Mbuti of the Ituri Forest

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  • Topic: Mbuti, Rainforest, Colin Turnbull
  • Pages : 8 (2837 words )
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  • Published : April 9, 2013
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Mbuti of the Ituri Forest

February 11, 2013

Have you ever wondered what it would be like to live with none of your possessions? What if you were dropped in the middle a rain forest and had no means of communication or had no technology in your life. Would you be able to survive? As bad as this may sound, this is how some cultures live in the world. They forage off of the land to survive. They must also be mobile, as resources deplete throughout the seasons. Being mobile means owning little to nothing. In today’s changing world we strive to develop economically. The Mbuti tribe of the African rainforest live without most of the commodities that we have today. Living life as the Mbuti would be difficult for us, because they have different spiritual beliefs, economic structure, and is organized socially in a different manner.

The Mbuti tribe resides in Africa. They reside in the Ituri rainforest in the Democratic Republic of the Congo,formally known as Zaire. The Ituri tropical rainforest is full of tall and dense trees creating a canopy that allows little to no sunlight to penetrate the forest floor. The Ituri rainforest receives plentiful rainfall and is riddled with moist air, consistent warmer temperatures, and rich soils. Because of these conditions the flora of the forest thrives. The forest is a quiet place, only filled with the sounds of birds, insects, and the animals. “Although the Ituri Forest seems dense and impenetrable to outsiders, the Mbuti are at home in the rainforest and know its paths, valleys, and rivers intimately. They have great endurance and are able to orient themselves and travel long distances quickly and easily. Their skills as quiet, stealthy hunters allow great success at killing animals and birds to provide the needed protein for their diets. They also are wise gatherers of mushrooms, roots, and other vegetation, who know which items are poisonous and should be avoided” ( Suroviak, 1996). The Mbuti tribe is so in touch with the rainforest they live in, that they refer to it as their “mother’ or “father.” They make this reference because the forest is like their parents, being able to provide everything they need for them from food, clothing, and shelter (Bundy, 2011).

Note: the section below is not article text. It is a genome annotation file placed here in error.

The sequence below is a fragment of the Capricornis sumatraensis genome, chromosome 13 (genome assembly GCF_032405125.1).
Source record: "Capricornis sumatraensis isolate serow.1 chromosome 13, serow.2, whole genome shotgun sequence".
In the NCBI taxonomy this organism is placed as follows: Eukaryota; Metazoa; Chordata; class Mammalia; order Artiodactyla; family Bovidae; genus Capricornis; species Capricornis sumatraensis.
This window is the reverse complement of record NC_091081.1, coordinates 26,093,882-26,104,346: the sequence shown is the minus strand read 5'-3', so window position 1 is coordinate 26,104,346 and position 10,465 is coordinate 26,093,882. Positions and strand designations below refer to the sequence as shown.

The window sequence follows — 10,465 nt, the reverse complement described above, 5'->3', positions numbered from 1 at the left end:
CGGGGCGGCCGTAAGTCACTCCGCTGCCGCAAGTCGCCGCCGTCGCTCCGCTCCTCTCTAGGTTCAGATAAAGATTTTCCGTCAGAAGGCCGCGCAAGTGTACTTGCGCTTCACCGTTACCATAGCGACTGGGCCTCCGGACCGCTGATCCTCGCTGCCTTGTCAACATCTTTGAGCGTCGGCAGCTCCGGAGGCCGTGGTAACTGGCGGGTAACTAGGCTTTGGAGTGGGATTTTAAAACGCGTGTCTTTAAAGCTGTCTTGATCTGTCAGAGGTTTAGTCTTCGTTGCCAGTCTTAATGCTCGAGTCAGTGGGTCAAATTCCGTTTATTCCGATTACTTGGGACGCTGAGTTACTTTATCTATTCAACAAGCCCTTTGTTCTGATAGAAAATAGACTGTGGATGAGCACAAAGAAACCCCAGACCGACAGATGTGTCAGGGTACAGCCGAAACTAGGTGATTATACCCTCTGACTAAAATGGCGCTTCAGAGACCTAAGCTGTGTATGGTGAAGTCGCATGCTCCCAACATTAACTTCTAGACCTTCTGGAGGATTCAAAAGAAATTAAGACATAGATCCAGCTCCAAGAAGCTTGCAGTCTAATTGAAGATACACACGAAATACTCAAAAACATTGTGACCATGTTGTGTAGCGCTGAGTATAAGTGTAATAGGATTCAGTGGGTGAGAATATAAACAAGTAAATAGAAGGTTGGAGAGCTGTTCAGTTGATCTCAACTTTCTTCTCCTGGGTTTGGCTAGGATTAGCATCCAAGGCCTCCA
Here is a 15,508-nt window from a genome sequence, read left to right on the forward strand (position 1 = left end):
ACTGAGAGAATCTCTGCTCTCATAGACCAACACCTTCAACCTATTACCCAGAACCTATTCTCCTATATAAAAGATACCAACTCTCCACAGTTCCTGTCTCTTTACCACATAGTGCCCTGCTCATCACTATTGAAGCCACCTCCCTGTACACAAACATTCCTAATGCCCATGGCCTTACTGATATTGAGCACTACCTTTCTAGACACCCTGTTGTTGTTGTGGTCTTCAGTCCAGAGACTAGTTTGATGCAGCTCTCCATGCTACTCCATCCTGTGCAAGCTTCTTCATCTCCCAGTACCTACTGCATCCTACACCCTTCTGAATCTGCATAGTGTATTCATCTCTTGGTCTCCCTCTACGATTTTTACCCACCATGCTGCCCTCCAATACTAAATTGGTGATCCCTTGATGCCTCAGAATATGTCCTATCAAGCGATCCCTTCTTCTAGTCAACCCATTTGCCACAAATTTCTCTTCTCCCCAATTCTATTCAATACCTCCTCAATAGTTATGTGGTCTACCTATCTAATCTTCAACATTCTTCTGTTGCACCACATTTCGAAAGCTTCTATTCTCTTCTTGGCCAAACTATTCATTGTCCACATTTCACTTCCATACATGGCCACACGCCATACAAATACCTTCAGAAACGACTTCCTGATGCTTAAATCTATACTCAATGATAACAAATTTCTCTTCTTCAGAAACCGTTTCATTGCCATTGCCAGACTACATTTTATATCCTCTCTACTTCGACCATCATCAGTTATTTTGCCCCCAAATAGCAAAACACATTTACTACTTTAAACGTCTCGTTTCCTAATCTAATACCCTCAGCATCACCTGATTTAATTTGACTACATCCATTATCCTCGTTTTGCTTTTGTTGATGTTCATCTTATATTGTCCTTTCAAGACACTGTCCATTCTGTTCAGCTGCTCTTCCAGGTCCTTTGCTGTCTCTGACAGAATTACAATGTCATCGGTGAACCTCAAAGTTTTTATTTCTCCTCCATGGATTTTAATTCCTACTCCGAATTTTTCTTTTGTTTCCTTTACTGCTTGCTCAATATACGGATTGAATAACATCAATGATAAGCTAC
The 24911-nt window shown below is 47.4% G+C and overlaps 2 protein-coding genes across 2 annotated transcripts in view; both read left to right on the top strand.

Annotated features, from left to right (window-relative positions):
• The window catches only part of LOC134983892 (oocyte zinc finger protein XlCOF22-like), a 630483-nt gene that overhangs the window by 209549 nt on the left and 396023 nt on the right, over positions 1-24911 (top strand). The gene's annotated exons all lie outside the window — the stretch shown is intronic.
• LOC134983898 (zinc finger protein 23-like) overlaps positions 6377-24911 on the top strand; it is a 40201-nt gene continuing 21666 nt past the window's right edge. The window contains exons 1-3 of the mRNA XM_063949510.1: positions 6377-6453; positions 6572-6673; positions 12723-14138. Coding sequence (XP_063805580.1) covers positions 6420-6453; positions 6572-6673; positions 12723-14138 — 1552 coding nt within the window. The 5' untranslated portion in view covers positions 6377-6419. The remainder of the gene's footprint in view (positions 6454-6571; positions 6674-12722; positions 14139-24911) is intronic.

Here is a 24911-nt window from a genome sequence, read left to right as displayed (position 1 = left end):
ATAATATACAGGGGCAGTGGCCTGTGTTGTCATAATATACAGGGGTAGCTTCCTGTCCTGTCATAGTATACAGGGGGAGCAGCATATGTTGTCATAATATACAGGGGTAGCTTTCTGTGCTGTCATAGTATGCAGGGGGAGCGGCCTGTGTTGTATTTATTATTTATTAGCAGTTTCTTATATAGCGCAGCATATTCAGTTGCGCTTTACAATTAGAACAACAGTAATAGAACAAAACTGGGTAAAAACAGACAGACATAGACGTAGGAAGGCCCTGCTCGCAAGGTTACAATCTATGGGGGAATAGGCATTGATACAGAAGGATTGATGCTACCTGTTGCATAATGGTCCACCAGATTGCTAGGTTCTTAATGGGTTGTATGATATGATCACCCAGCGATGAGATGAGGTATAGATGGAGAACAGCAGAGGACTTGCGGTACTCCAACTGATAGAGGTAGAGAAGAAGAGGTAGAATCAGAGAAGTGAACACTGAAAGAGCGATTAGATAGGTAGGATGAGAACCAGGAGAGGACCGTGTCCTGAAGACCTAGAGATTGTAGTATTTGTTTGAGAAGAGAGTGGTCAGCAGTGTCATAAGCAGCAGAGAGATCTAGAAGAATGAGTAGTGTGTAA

The Mbuti are foragers. They live off of what the forest provides. Their needs consist of nets, spears, bows and arrows, huts to sleep in, and loincloths to wear. They spend only a small time hunting and gathering throughout the week. This leaves plenty of time for the Mbuti to relax and socialize with each other. Settlements of Mbuti are usually situated approximately fifty yards of a stream suitable for drinking. Huts are made of bent saplings that form a frame. The frame then gets mongongo leaves tied to the structure to help keep them dry during rain. Leaves or mats serve as beds, and cooking is done just outside of the huts on open fire. The forest just outside of camp usually serves as the latrine (Turnbull & Pulford, n.d).

A Mbuti band is made up of approximately 15 to 60 people. The larger end of this spectrum is usually those bands that hunt with nets, as it requires more body’s to have a successful hunt. In a camp there are several huts, normally occupied by a nuclear family. A nuclear family consists of the mother, father, and their children (Bundy, 2011). “Families are patrilineal, meaning they trace their lineage through the male line to a common male ancestor” (Turnbull & Pulford, n.d). The tribe keeps bands small to avoid conflict, limit the amount of resources needed, and to keep mobile. The tribe must be ready to move at any time. Because they must be mobile, possessions are limited. The Mbuti move to other locations when they run out of resources, are met with confrontation, the smell of their own waste becomes to much, or to join other bands. Moving locations usually occurs every one to three months. Another attribute one would notice instantaneously would be the stature of the Mbuti...
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